Tapestry woven in the Baudonnet workshop.
Complete with signed label.
Lurçat approached Saint-Saëns, originally a painter of murals, in 1940. And during the war the latter produced the first of his allegorical masterpieces, tapestries reflecting indignation, combat, resistance : “les Vierges folles (the foolish virgins), “Thésée et le Minotaure” (Theseus and the Minotaur). At the end of the war, as a natural development he joined up with Lurçat, whose convictions he shared (concerning a simplified palette, outlined cartoons with colours indicated by pre-ordained numbers, and the specific nature of tapestry design…) at the A.P.C.T. (Association des Peintres-cartonniers de Tapisserie). His universe, where the human figure, stretched, elongated, ooccupies an important place (particularly when compared to his companions Lurçat or Picart le Doux), pivots around traditional themes : woman, the Commedia dell’arte, Greek mythology… refined by the brilliance of the colours and the simplification of the layout. His work would evolve later, in the 1960’s, towards cartoons of a more lyrical design, almost abstract where elemental and cosmic forces would dominate.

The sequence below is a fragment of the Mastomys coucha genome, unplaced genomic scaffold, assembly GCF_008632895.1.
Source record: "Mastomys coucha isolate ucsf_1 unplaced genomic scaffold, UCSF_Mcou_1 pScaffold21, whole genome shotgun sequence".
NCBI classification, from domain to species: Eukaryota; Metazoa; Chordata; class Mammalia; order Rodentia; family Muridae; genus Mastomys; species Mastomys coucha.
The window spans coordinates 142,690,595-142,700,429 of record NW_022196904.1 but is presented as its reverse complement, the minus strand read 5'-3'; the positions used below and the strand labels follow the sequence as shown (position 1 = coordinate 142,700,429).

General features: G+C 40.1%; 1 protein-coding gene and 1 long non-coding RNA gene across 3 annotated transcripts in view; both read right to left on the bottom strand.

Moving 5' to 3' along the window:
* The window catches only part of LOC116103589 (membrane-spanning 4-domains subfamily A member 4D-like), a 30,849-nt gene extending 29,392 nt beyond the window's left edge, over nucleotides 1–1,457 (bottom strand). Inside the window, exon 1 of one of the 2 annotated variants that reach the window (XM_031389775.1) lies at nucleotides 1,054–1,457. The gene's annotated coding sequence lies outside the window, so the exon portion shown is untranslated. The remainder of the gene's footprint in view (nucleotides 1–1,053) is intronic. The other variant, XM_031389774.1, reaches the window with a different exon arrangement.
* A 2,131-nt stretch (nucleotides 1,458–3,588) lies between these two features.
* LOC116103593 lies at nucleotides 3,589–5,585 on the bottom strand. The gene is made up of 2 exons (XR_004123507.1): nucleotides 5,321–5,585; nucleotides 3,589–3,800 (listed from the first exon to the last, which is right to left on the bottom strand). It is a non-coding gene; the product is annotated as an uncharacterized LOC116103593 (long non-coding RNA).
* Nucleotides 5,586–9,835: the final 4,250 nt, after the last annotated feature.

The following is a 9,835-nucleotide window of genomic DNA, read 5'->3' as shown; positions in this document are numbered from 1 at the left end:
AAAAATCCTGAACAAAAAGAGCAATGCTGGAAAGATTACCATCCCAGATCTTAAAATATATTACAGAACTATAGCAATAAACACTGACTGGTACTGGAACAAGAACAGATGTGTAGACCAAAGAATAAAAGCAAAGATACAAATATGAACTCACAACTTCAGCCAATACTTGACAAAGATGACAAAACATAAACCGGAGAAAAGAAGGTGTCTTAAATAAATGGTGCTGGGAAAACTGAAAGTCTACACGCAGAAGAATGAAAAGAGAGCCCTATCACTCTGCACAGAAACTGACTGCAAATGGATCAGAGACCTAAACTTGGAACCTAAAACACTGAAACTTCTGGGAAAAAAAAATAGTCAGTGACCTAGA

“Saint-Saens who produced a series of birds in 1949 only rarely represented the cock, a recurrent subject for Lurçat. In this piece the cock has no symbolic value but merely announces with gales of crowing and colour the arrival of the new day.” (Exhibition Catalogue Sain-Saëns, œuvre tissé, Aubusson, Musée départemental de la Tapisserie, 1987 p.48)
Exhibition catalogue Saint-Saëns, galerie La Demeure, 1970
Exhibition catalogue Saint-Saëns, the tapestries, Aubusson, Musée départemental de la Tapisserie, 1987, ill. p.49
Exhibition catalogue Marc Saint-Saëns, tapestries, 1935-1979, Angers, Musée Jean Lurçat et de la Tapisserie Contemporaine 1997-1998